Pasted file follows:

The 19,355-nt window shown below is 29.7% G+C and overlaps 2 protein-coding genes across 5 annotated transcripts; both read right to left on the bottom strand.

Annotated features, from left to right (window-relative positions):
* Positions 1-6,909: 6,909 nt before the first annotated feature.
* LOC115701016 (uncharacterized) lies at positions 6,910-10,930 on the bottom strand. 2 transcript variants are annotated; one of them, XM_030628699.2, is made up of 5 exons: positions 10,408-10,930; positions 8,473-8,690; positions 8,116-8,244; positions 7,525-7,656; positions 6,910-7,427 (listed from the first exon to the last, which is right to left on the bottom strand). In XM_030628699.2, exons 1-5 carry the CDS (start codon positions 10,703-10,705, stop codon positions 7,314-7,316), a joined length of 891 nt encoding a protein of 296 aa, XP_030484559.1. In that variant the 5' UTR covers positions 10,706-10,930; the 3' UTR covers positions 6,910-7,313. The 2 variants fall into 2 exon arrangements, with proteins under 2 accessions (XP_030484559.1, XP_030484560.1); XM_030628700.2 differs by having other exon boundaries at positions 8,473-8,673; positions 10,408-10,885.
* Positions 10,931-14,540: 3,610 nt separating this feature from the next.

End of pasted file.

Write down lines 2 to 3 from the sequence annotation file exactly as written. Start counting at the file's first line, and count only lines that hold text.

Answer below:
Annotated features, from left to right (window-relative positions):
* Positions 1-6,909: 6,909 nt before the first annotated feature.